Graphic designers, painters, sculptors, musicians and chefs from throughout North Louisiana gathered in Shreveport on January 30, 2016, for a new WIPLA-workshop, "Sell Your Art Today!" taught by veteran salesperson and popular local painter Joey Corsentino.
Creative professionals generally do not receive sales/marketing training in college and trade school. WIPLA provides free business development workshops to cultural workers across North Louisiana, providing them with the tools necessary to build successful, sustainable businesses.
Corsentino's interactive presentation was peppered with questions, insights and advice. Highlights from her workshop include:
Some people create for fun; some create to make a living. Decide what you want from your artistic endeavors prior to marketing your work.
Actively selling your work doesn't make you a peddler or a "slick salesperson." You are a professional who is marketing excellent work to a buying public.
People buy emotionally and rationalize logically...and they buy from people they like!
You are the expert on your work. No one knows more about your art than you. And remember: no one has your best interests at heart more than you do! Don't rely on others to sell your work for you.
Sales is about asking the right questions, and listening to the buyer. Don't talk too much about your work unless you are asked...you can talk yourself right out of a sale. This is why you have two ears and one mouth.
Be confident (but not cocky!) when approaching a new buyer; people sense desperation. The best time to sell your work is right after you've made a sale.
Your time is valuable. Don't let others waste it. You are a busy professional!
Self-motivation is the key to success. Remember, you are your own boss when selling your work.
Make realistic sales goals. Research your market. Find out how other successful creative workers are marketing their work. Get involved and help with other artists' projects; this will lead to a sharing of business ideas and a culture of cooperation, not competition.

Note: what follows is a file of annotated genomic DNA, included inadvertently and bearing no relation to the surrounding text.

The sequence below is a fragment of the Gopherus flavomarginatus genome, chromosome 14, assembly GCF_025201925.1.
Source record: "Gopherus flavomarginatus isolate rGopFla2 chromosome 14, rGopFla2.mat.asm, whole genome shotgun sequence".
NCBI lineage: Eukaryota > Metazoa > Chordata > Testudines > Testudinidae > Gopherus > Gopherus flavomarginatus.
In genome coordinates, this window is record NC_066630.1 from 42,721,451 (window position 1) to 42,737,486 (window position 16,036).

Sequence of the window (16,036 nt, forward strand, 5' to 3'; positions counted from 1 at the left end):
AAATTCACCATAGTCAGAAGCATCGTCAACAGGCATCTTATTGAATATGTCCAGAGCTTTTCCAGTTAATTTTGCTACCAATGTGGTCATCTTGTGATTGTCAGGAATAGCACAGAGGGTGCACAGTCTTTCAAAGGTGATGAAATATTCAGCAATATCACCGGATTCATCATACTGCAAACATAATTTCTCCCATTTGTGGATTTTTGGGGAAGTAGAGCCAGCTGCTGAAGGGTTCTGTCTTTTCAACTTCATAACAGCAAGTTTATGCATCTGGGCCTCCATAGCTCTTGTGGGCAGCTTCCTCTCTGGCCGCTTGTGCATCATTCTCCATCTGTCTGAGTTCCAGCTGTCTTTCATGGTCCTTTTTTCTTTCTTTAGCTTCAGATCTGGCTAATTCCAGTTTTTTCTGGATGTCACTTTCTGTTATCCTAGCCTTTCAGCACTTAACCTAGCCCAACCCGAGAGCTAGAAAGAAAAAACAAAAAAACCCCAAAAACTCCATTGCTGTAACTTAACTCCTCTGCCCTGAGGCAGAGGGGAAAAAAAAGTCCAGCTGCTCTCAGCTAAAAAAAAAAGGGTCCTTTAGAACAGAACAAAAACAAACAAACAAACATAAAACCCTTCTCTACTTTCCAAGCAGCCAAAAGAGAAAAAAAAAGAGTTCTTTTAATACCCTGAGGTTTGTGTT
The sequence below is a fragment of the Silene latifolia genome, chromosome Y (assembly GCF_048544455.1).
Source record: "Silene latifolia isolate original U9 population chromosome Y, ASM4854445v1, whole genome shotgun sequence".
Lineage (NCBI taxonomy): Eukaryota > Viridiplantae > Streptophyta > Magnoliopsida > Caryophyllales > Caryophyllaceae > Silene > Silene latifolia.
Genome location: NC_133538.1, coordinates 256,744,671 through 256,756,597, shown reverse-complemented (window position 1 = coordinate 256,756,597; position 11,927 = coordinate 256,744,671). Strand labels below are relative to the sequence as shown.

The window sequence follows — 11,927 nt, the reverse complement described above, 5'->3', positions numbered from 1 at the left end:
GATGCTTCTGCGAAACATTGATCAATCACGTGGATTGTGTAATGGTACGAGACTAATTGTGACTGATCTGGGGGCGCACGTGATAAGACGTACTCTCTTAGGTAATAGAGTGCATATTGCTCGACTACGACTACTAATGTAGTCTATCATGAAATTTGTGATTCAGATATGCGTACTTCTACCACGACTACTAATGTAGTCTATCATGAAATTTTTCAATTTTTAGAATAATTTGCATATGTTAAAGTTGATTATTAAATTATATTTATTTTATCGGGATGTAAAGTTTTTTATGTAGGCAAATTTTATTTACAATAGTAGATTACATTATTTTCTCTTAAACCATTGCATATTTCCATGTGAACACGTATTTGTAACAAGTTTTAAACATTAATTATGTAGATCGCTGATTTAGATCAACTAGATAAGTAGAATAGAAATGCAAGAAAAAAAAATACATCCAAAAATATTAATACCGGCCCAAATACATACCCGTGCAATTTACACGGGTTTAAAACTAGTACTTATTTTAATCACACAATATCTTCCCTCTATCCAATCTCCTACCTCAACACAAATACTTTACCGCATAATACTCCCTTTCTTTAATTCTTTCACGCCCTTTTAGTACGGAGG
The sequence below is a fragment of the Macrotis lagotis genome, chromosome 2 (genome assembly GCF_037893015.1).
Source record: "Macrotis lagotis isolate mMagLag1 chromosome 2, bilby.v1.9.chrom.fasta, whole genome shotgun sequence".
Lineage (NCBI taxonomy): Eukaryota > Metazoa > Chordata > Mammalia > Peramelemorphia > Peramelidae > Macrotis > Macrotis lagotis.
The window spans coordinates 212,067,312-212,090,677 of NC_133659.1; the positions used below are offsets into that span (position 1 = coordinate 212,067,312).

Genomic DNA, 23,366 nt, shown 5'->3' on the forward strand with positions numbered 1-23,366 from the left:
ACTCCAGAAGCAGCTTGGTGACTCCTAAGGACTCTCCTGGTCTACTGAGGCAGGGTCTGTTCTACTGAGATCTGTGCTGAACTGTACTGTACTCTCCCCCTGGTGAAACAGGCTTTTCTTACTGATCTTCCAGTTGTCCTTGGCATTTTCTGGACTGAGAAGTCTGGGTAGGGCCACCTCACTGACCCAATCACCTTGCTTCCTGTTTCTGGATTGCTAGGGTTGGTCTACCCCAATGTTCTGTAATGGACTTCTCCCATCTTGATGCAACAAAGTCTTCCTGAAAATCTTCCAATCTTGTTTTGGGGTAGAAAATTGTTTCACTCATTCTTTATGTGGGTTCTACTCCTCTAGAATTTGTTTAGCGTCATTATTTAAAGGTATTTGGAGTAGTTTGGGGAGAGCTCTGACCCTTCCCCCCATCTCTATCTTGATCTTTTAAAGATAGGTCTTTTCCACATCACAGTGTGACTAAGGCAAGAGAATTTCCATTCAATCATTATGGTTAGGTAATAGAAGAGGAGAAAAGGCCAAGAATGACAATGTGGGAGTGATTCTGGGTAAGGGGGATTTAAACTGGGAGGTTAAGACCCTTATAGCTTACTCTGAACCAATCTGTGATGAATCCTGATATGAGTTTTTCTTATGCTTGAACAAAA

Often, potential buyers may feel excluded from the art world. They mistakenly think creative work is too expensive, or is unapproachable and complex. If possible, have work readily available for buyers with varying budgets and tastes.
Never judge a book by its cover. You never know who might be interested in buying your work.
Let customers make up their own minds about your work. Don't presume to know their motivation for buying, and don't project your thoughts/ideas onto the buyer. Listen, answer questions, and let your work speak for itself as much as possible.
Don't try too hard. Avoid rehearsed "30-second elevator speeches." Be yourself, and establish a strategic (not forced) rapport with your potential buyer.
You have to cold call. Buyers will not come to you if they don't know you exist. Deliver your business card, give out samples, or personally distribute a marketing flyer that features your work.
You must have a social media presence if you want to sell your work. Get a Facebook page. Build a website. Use Instagram and Twitter. List your social media links on all of your marketing materials.
When pricing your work, do not devalue it by pricing it too low, and don't price it so high that people in your target market can't afford it. Do some market research to learn what prices your target market can bear, and what other creative professionals in your field are charging for their work.
When closing a sale, ask the potential buyer, "Will you be buying from me today?," then close your mouth. Don't speak. Let the buyer commit to buying from you, and don't talk yourself out of a sale!
Always thank your buyers. Sending thoughtful thank-you notes can turn buyers into collectors & loyal customers.
Finally, ask for help! Joey is available to answer your questions about sales and marketing. Email Debbie@WorksInProgressLouisiana.com and ask for Corsentino's contact information today!